The last eight instances the men’s marathon world record has been broken, it has come on the pancake-flat roads of Berlin. It began in 2003, when Kenyan Paul Tergat became the first man to break 2:05.

The world record was 2:02:57 — set by Kenyan Dennis Kimetto in 2014 — until Kipchoge broke it for the first time four years ago. The following year, Kipchoge became the first person to cover 26.2 miles in under two hours, doing so in a non-record-eligible showcase rather than a race.

Kipchoge’s focus going forward is trying to become the first runner to win three Olympic marathon titles in Paris in 2024. He also wants to win all six annual World Marathon Majors. He’s checked off four of them, only missing Boston (run in April) and New York City (run every November).

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2022 Berlin Marathon Results

2022 Berlin Marathon

2022 Berlin Marathon top-10 results and notable finishers from men’s and women’s elite and wheelchair races. Full searchable results are here. ..

1. Eliud Kipchoge (KEN) — 2:01:09 WORLD RECORD
2. Mark Korir (KEN) — 2:05:58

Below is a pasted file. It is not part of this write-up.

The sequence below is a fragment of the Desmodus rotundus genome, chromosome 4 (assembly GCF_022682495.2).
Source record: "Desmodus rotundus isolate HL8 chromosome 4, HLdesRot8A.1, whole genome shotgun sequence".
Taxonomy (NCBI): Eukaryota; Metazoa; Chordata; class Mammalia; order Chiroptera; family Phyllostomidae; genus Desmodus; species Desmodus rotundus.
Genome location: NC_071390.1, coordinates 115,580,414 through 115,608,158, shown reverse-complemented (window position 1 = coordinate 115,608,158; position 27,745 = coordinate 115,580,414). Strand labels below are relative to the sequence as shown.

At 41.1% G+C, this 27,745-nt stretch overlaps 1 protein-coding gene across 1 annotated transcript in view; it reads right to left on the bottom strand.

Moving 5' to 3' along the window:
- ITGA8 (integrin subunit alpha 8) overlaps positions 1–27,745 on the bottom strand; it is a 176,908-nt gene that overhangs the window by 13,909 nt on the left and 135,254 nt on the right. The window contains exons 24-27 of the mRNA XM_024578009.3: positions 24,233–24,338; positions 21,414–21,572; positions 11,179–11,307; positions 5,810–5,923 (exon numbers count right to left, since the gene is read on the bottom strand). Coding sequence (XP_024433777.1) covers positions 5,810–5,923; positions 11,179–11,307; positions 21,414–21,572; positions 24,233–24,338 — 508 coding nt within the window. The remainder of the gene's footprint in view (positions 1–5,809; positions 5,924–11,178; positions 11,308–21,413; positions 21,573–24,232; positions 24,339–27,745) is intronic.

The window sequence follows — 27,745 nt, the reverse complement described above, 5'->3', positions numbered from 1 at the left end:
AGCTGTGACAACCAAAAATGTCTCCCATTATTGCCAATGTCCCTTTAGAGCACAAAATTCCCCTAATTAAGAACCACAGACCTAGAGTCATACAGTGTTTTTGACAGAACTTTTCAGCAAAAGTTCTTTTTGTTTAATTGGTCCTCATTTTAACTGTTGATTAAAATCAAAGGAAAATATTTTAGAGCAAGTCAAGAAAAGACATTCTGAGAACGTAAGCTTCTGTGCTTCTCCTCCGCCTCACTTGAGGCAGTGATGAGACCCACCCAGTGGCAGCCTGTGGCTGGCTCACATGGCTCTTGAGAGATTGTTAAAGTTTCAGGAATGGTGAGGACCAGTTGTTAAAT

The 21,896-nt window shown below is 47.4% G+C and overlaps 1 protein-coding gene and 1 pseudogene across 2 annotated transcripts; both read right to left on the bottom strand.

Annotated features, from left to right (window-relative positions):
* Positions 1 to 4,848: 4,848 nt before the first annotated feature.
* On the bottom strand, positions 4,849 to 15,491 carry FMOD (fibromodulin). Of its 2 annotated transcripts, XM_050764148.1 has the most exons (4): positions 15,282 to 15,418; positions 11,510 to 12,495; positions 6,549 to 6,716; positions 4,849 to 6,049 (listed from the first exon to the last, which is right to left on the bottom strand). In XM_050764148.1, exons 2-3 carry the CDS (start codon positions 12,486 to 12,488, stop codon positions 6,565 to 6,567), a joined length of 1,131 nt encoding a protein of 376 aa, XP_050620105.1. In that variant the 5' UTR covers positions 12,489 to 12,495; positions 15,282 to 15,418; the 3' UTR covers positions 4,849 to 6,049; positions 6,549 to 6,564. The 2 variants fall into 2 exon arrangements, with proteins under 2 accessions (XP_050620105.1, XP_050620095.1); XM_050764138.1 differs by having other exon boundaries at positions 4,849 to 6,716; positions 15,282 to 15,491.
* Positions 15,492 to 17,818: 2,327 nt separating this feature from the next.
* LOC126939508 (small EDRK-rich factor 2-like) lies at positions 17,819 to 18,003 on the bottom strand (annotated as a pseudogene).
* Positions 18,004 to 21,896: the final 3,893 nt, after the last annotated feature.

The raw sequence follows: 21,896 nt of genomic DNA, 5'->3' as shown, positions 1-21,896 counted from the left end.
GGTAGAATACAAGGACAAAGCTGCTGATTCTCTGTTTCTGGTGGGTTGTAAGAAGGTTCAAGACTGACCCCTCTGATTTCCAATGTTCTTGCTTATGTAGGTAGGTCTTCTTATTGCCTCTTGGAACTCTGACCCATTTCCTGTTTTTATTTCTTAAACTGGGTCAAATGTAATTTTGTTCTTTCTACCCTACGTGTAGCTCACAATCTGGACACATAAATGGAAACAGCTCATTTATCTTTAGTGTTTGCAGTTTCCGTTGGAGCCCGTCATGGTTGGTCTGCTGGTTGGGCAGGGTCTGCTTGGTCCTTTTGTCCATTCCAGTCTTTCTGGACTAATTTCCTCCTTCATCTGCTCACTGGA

3. Tadu Abate (ETH) — 2:06:28
4. Andamiak Belihu (ETH) — 2:06:40
5. Abel Kipchumba (ETH) — 2:06:40
6. Limenih Getachew (ETH) — 2:07:07
7. Kenya Sonota (JPN) — 2:07:14
8. Tatsuya Maruyama (JPN) — 2:07:50
9. Kento Kikutani (JPN) — 2:07:56
10. Zablon Chumba (KEN) — 2:08:01
DNF. Guye Adola (ETH)

1. Tigist Assefa (ETH) — 2:15:37
2. Rosemary Wanjiru (KEN) — 2:18:00
3. Tigist Abayechew (ETH) — 2:18:03
4. Workenesh Edesa (ETH) — 2:18:51
5. Meseret Sisay Gola (ETH) — 2:20:58
6. Keira D’Amato (USA) — 2:21:48
7. Rika Kaseda (JPN) — 2:21:55
8. Ayuko Suzuki (JPN) — 2:22:02
9. Sayaka Sato (JPN) — 2:22:13
10. Vibian Chepkirui (KEN) — 2:22:21

Wheelchair Men
1. Marcel Hug (SUI) — 1:24:56
2. Daniel Romanchuk (USA) — 1:28:54
3. David Weir (GBR) — 1:29:02
4. Jetze Plat (NED) — 1:29:06
5. Sho Watanabe (JPN) — 1:32:44
6. Patrick Monahan (IRL) — 1:32:46
7. Jake Lappin (AUS) — 1:32:50
8. Kota Hokinoue (JPN) — 1:33:45
9. Rafael Botello Jimenez (ESP) — 1:36:49
10. Jordie Madera Jimenez (ESP) — 1:36:50

Wheelchair Women
1. Catherine Debrunner (SUI) — 1:36:47
2. Manuela Schar (SUI) — 1:36:50
3. Susannah Scaroni (USA) — 1:36:51
4. Merle Menje (GER) — 1:43:34
5. Aline dos Santos Rocha (BRA) — 1:43:35
6. Madison de Rozario (BRA) — 1:43:35
7. Patricia Eachus (SUI) — 1:44:15
8. Vanessa De Souza (BRA) — 1:48:37
9. Alexandra Helbling (SUI) — 1:51:47
10. Natalie Simanowski (GER) — 2:05:09